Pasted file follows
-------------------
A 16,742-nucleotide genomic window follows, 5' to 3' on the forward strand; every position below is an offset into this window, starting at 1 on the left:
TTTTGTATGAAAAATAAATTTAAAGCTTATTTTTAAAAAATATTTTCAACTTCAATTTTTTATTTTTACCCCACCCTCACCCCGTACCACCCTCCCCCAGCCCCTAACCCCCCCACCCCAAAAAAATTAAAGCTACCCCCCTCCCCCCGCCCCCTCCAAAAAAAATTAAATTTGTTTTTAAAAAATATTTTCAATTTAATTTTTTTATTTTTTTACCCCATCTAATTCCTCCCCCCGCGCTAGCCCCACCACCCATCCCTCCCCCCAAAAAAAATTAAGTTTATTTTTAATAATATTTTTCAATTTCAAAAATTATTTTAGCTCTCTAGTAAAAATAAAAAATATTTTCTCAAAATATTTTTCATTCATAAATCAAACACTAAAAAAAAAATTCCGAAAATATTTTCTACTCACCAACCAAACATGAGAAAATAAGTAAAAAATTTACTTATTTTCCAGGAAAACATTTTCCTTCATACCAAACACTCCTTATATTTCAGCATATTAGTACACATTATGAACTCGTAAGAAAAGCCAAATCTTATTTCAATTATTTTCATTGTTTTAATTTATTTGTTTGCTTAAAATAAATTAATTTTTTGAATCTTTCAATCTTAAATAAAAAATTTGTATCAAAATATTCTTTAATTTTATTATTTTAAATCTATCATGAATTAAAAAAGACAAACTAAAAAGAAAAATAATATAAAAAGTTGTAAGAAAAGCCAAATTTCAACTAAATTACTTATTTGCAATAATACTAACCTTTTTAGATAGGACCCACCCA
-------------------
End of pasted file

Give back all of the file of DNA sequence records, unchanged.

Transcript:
A 16,742-nucleotide genomic window follows, 5' to 3' on the forward strand; every position below is an offset into this window, starting at 1 on the left:
TTTTGTATGAAAAATAAATTTAAAGCTTATTTTTAAAAAATATTTTCAACTTCAATTTTTTATTTTTACCCCACCCTCACCCCGTACCACCCTCCCCCAGCCCCTAACCCCCCCACCCCAAAAAAATTAAAGCTACCCCCCTCCCCCCGCCCCCTCCAAAAAAAATTAAATTTGTTTTTAAAAAATATTTTCAATTTAATTTTTTTATTTTTTTACCCCATCTAATTCCTCCCCCCGCGCTAGCCCCACCACCCATCCCTCCCCCCAAAAAAAATTAAGTTTATTTTTAATAATATTTTTCAATTTCAAAAATTATTTTAGCTCTCTAGTAAAAATAAAAAATATTTTCTCAAAATATTTTTCATTCATAAATCAAACACTAAAAAAAAAATTCCGAAAATATTTTCTACTCACCAACCAAACATGAGAAAATAAGTAAAAAATTTACTTATTTTCCAGGAAAACATTTTCCTTCATACCAAACACTCCTTATATTTCAGCATATTAGTACACATTATGAACTCGTAAGAAAAGCCAAATCTTATTTCAATTATTTTCATTGTTTTAATTTATTTGTTTGCTTAAAATAAATTAATTTTTTGAATCTTTCAATCTTAAATAAAAAATTTGTATCAAAATATTCTTTAATTTTATTATTTTAAATCTATCATGAATTAAAAAAGACAAACTAAAAAGAAAAATAATATAAAAAGTTGTAAGAAAAGCCAAATTTCAACTAAATTACTTATTTGCAATAATACTAACCTTTTTAGATAGGACCCACCCA